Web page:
“In Florida’s urban areas, broadband costs create a digital divide” via Stanley Gray of the Tampa Bay Times — When the pandemic hit, many Floridians quickly adjusted to working from home, shopping online and attending school remotely. However, for some, that was not an option. Why? Because they lacked the broadband internet access that made it possible. There are steps that can be taken to help address this digital divide. As part of coronavirus relief, the federal government allocated funds to help more Americans access broadband internet. But this is only a temporary fix. Addressing the issue of affordability will require reform to the federal Lifeline program, intended to make telecommunications services more affordable for low-income Americans. It’s time to fill in the gaps and make sure everyone can afford access to the broadband services available right outside their doors.
“This is what Derek Chauvin’s sentence should be” via Paul Butler of The Washington Post — Eighteen years. That would be the most appropriate sentence for Chauvin, the former Minneapolis police officer convicted of second-degree murder in the death of George Floyd in one of the most high-profile criminal trials in U.S. history. Some Black Lives Matter activists, and probably Floyd’s family, hope Chauvin receives the 40-year maximum. Keeping it real, I wouldn’t be too mad if the judge throws the book at Chauvin. He is not exactly the face of sentencing reform. But principles are best demonstrated by hard cases. The truth is, 18 years is a very long time in prison. Chauvin would not be getting away with anything, and it’s in the best long-term interests of racial justice in America if punishment is based less on emotion and more on reason.
— ON TODAY’S SUNRISE —
Florida’s usual political follies take a back seat to the tragedy in Miami-Dade, where a condo collapsed. Surfside Mayor Burkett says the building literally pancaked and calls it a horrific catastrophe.
Also on today’s Sunrise:
— Emergency crews from across Miami-Dade have converged on the site, and the Governor went to see for himself. “It’s bad.”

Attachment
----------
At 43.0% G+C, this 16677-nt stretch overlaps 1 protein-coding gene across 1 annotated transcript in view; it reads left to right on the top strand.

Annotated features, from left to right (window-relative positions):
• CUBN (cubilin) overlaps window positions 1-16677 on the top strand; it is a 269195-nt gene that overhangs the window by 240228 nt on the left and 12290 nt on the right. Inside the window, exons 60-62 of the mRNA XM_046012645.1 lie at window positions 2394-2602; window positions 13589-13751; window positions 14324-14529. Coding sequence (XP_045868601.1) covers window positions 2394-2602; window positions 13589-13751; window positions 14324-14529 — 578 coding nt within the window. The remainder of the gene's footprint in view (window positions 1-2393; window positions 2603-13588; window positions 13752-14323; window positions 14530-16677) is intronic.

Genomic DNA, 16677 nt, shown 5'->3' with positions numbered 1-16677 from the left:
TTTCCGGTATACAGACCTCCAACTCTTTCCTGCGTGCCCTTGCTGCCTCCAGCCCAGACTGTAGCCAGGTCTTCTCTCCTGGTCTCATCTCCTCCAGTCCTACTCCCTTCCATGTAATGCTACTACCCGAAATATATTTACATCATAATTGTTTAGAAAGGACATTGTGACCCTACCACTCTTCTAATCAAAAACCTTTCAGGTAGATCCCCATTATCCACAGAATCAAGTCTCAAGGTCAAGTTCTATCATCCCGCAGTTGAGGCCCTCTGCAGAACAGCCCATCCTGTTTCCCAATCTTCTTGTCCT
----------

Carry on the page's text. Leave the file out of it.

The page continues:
— It’s going to be a while before they figure out exactly why this happened.
— Before Gov. DeSantis flew to Miami-Dade, he held a news conference in Tampa to sign bills rebooting the state’s vocational education and training system. He says that makes more sense for some people when compared to the price of a university degree.
— 150,000 Floridians who are receiving federal unemployment benefits during the pandemic will be cut off early. DeSantis is taking Florida out of the program 10 weeks early … which means those $300 weekly checks end Saturday.
— And finally, part-time Florida Man Trump will be returning to the Sunshine State on July 3 for his first Florida rally since the election. There will be fireworks … both figuratively and literally. Also, the story of a Florida woman with a bad case of road rage — and a gun.
To listen, click on the image below:
— WEEKEND TV —
Facing South Florida with Jim DeFede on CBS 4 in Miami: The Sunday show provides viewers with an in-depth look at politics in South Florida, along with other issues affecting the region.
Florida This Week on Tampa Bay’s WEDU: Moderator Rob Lorei hosts a roundtable featuring Florida Politics columnist Joe Henderson, Creative Loafing contributor McKenna Shueler and League of Women Voters of Florida President Cecile Scoon.
In Focus with Allison Walker on Bay News 9/CF 13: A spotlight on the future of arts and entertainment in Central Florida post-pandemic, previewing the tax holiday passed by the state Legislature with hopes of jump-starting the recreational economy. Guests include Sen. Linda Stewart, Rep. Bobby Payne and the Orlando Repertory Theatre’s Olivia DeMarco and Chris Brown.